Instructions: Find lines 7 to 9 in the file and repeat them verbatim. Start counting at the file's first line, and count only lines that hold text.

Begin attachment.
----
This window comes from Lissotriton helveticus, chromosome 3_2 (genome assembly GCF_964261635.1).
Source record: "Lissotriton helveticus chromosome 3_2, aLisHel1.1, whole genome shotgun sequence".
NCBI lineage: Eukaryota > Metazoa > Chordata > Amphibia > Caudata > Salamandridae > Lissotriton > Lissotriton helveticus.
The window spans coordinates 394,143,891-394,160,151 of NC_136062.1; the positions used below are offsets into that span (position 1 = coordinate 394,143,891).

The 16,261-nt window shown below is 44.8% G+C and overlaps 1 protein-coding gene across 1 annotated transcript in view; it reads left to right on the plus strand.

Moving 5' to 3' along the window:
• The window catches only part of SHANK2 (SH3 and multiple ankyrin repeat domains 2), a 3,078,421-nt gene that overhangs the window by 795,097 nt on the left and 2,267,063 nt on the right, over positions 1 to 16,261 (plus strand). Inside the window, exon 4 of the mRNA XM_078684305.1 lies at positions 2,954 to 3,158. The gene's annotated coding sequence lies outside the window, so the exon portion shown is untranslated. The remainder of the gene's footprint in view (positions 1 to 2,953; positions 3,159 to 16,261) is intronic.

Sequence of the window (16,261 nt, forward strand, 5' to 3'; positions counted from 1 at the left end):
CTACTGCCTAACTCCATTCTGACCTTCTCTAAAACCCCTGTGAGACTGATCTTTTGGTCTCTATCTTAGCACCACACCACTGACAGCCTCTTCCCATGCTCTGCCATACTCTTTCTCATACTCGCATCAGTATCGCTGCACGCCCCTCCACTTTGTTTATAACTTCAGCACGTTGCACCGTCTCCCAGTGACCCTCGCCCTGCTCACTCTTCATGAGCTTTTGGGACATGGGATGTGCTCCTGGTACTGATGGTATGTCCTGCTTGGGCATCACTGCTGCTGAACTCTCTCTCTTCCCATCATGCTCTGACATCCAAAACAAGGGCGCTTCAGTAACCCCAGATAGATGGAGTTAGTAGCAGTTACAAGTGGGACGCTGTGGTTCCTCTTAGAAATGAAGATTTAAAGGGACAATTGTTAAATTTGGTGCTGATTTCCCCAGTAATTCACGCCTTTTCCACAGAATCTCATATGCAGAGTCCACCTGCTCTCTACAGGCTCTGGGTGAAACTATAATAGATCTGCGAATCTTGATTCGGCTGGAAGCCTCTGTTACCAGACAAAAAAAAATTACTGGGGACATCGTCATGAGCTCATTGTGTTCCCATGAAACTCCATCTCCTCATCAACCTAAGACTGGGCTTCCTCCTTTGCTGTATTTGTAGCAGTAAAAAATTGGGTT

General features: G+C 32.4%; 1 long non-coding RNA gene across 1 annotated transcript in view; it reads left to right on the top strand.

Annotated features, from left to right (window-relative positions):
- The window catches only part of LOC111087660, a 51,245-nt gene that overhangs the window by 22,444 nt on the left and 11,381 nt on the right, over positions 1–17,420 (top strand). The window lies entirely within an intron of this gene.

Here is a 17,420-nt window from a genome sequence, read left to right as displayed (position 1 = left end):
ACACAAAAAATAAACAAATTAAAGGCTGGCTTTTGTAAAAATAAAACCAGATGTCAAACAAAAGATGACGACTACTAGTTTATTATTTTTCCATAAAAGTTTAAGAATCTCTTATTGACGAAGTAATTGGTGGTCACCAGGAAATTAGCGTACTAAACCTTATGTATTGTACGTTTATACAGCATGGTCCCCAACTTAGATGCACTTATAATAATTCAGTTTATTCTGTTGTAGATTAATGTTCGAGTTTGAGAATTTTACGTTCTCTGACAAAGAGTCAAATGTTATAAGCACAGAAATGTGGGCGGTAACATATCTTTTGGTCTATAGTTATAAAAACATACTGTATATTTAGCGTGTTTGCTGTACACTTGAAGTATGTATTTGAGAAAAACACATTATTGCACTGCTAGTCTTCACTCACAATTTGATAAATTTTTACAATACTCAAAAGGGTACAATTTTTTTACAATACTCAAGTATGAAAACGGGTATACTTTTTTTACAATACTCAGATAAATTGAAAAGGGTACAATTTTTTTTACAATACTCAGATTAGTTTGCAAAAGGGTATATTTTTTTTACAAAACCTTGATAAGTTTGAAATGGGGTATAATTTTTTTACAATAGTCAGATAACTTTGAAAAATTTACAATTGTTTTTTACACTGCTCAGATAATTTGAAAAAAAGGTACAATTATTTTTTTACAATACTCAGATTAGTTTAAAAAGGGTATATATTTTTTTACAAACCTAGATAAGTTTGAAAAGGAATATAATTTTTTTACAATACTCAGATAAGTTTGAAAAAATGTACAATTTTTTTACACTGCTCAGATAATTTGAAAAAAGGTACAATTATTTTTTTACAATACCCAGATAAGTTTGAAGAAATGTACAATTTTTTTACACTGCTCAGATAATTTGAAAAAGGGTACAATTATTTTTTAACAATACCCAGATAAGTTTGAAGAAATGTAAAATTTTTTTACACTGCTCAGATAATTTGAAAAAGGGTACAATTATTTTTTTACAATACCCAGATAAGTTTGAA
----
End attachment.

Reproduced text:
• The window catches only part of SHANK2 (SH3 and multiple ankyrin repeat domains 2), a 3,078,421-nt gene that overhangs the window by 795,097 nt on the left and 2,267,063 nt on the right, over positions 1 to 16,261 (plus strand). Inside the window, exon 4 of the mRNA XM_078684305.1 lies at positions 2,954 to 3,158. The gene's annotated coding sequence lies outside the window, so the exon portion shown is untranslated. The remainder of the gene's footprint in view (positions 1 to 2,953; positions 3,159 to 16,261) is intronic.

Sequence of the window (16,261 nt, forward strand, 5' to 3'; positions counted from 1 at the left end):
CTACTGCCTAACTCCATTCTGACCTTCTCTAAAACCCCTGTGAGACTGATCTTTTGGTCTCTATCTTAGCACCACACCACTGACAGCCTCTTCCCATGCTCTGCCATACTCTTTCTCATACTCGCATCAGTATCGCTGCACGCCCCTCCACTTTGTTTATAACTTCAGCACGTTGCACCGTCTCCCAGTGACCCTCGCCCTGCTCACTCTTCATGAGCTTTTGGGACATGGGATGTGCTCCTGGTACTGATGGTATGTCCTGCTTGGGCATCACTGCTGCTGAACTCTCTCTCTTCCCATCATGCTCTGACATCCAAAACAAGGGCGCTTCAGTAACCCCAGATAGATGGAGTTAGTAGCAGTTACAAGTGGGACGCTGTGGTTCCTCTTAGAAATGAAGATTTAAAGGGACAATTGTTAAATTTGGTGCTGATTTCCCCAGTAATTCACGCCTTTTCCACAGAATCTCATATGCAGAGTCCACCTGCTCTCTACAGGCTCTGGGTGAAACTATAATAGATCTGCGAATCTTGATTCGGCTGGAAGCCTCTGTTACCAGACAAAAAAAAATTACTGGGGACATCGTCATGAGCTCATTGTGTTCCCATGAAACTCCATCTCCTCATCAACCTAAGACTGGGCTTCCTCCTTTGCTGTATTTGTAGCAGTAAAAAATTGGGTT